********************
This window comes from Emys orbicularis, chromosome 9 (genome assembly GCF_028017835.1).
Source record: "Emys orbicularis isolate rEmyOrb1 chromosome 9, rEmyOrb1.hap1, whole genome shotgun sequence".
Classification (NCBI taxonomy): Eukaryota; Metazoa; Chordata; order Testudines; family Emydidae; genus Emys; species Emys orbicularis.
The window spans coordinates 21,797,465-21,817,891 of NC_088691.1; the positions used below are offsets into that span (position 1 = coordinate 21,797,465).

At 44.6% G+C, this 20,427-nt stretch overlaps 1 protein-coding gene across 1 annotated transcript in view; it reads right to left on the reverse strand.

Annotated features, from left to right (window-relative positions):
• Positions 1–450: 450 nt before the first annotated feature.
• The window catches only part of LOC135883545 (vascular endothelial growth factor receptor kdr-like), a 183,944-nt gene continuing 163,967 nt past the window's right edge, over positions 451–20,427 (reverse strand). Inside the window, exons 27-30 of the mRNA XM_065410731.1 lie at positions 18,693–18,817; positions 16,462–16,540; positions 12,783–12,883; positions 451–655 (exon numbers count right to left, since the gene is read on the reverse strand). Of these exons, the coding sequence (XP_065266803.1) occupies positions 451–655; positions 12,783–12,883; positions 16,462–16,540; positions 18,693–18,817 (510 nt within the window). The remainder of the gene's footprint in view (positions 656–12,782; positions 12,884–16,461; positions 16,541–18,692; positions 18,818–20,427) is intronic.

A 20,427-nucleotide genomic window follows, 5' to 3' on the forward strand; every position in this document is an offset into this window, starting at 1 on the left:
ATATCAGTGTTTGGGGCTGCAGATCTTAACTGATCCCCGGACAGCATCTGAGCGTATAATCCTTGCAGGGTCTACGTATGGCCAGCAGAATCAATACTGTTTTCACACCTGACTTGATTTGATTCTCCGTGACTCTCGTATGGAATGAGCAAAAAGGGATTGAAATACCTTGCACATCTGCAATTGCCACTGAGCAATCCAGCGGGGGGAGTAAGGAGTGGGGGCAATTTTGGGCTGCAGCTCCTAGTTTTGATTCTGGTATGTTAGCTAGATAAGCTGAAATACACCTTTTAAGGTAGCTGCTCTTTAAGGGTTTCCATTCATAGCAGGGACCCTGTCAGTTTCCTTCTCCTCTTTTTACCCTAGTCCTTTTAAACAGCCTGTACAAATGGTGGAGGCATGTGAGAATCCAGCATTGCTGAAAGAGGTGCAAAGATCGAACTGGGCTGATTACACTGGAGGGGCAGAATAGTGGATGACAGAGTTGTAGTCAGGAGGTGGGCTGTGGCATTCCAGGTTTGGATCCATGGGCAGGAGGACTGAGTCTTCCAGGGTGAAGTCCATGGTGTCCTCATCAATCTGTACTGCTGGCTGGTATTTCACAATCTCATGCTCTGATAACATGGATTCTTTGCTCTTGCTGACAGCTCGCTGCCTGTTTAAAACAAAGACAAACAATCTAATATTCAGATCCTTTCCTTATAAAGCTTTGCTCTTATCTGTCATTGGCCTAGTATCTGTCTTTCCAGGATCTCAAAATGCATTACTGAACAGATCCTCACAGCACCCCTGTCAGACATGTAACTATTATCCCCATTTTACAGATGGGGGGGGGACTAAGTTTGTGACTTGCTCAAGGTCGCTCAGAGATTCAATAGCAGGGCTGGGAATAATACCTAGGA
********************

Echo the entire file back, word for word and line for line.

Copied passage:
This window comes from Emys orbicularis, chromosome 9 (genome assembly GCF_028017835.1).
Source record: "Emys orbicularis isolate rEmyOrb1 chromosome 9, rEmyOrb1.hap1, whole genome shotgun sequence".
Classification (NCBI taxonomy): Eukaryota; Metazoa; Chordata; order Testudines; family Emydidae; genus Emys; species Emys orbicularis.
The window spans coordinates 21,797,465-21,817,891 of NC_088691.1; the positions used below are offsets into that span (position 1 = coordinate 21,797,465).

At 44.6% G+C, this 20,427-nt stretch overlaps 1 protein-coding gene across 1 annotated transcript in view; it reads right to left on the reverse strand.

Annotated features, from left to right (window-relative positions):
• Positions 1–450: 450 nt before the first annotated feature.
• The window catches only part of LOC135883545 (vascular endothelial growth factor receptor kdr-like), a 183,944-nt gene continuing 163,967 nt past the window's right edge, over positions 451–20,427 (reverse strand). Inside the window, exons 27-30 of the mRNA XM_065410731.1 lie at positions 18,693–18,817; positions 16,462–16,540; positions 12,783–12,883; positions 451–655 (exon numbers count right to left, since the gene is read on the reverse strand). Of these exons, the coding sequence (XP_065266803.1) occupies positions 451–655; positions 12,783–12,883; positions 16,462–16,540; positions 18,693–18,817 (510 nt within the window). The remainder of the gene's footprint in view (positions 656–12,782; positions 12,884–16,461; positions 16,541–18,692; positions 18,818–20,427) is intronic.

A 20,427-nucleotide genomic window follows, 5' to 3' on the forward strand; every position in this document is an offset into this window, starting at 1 on the left:
ATATCAGTGTTTGGGGCTGCAGATCTTAACTGATCCCCGGACAGCATCTGAGCGTATAATCCTTGCAGGGTCTACGTATGGCCAGCAGAATCAATACTGTTTTCACACCTGACTTGATTTGATTCTCCGTGACTCTCGTATGGAATGAGCAAAAAGGGATTGAAATACCTTGCACATCTGCAATTGCCACTGAGCAATCCAGCGGGGGGAGTAAGGAGTGGGGGCAATTTTGGGCTGCAGCTCCTAGTTTTGATTCTGGTATGTTAGCTAGATAAGCTGAAATACACCTTTTAAGGTAGCTGCTCTTTAAGGGTTTCCATTCATAGCAGGGACCCTGTCAGTTTCCTTCTCCTCTTTTTACCCTAGTCCTTTTAAACAGCCTGTACAAATGGTGGAGGCATGTGAGAATCCAGCATTGCTGAAAGAGGTGCAAAGATCGAACTGGGCTGATTACACTGGAGGGGCAGAATAGTGGATGACAGAGTTGTAGTCAGGAGGTGGGCTGTGGCATTCCAGGTTTGGATCCATGGGCAGGAGGACTGAGTCTTCCAGGGTGAAGTCCATGGTGTCCTCATCAATCTGTACTGCTGGCTGGTATTTCACAATCTCATGCTCTGATAACATGGATTCTTTGCTCTTGCTGACAGCTCGCTGCCTGTTTAAAACAAAGACAAACAATCTAATATTCAGATCCTTTCCTTATAAAGCTTTGCTCTTATCTGTCATTGGCCTAGTATCTGTCTTTCCAGGATCTCAAAATGCATTACTGAACAGATCCTCACAGCACCCCTGTCAGACATGTAACTATTATCCCCATTTTACAGATGGGGGGGGGACTAAGTTTGTGACTTGCTCAAGGTCGCTCAGAGATTCAATAGCAGGGCTGGGAATAATACCTAGGA